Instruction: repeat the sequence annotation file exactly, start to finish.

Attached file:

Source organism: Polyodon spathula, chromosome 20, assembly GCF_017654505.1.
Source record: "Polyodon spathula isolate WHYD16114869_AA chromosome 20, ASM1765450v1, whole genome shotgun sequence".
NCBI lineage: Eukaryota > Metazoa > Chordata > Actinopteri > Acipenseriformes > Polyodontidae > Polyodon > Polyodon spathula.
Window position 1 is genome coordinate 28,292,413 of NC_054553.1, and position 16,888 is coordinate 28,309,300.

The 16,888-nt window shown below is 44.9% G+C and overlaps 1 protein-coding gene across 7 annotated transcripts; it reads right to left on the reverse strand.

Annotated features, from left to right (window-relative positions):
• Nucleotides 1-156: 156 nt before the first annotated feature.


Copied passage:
Source organism: Polyodon spathula, chromosome 20, assembly GCF_017654505.1.
Source record: "Polyodon spathula isolate WHYD16114869_AA chromosome 20, ASM1765450v1, whole genome shotgun sequence".
NCBI lineage: Eukaryota > Metazoa > Chordata > Actinopteri > Acipenseriformes > Polyodontidae > Polyodon > Polyodon spathula.
Window position 1 is genome coordinate 28,292,413 of NC_054553.1, and position 16,888 is coordinate 28,309,300.

The 16,888-nt window shown below is 44.9% G+C and overlaps 1 protein-coding gene across 7 annotated transcripts; it reads right to left on the reverse strand.

Annotated features, from left to right (window-relative positions):
• Nucleotides 1-156: 156 nt before the first annotated feature.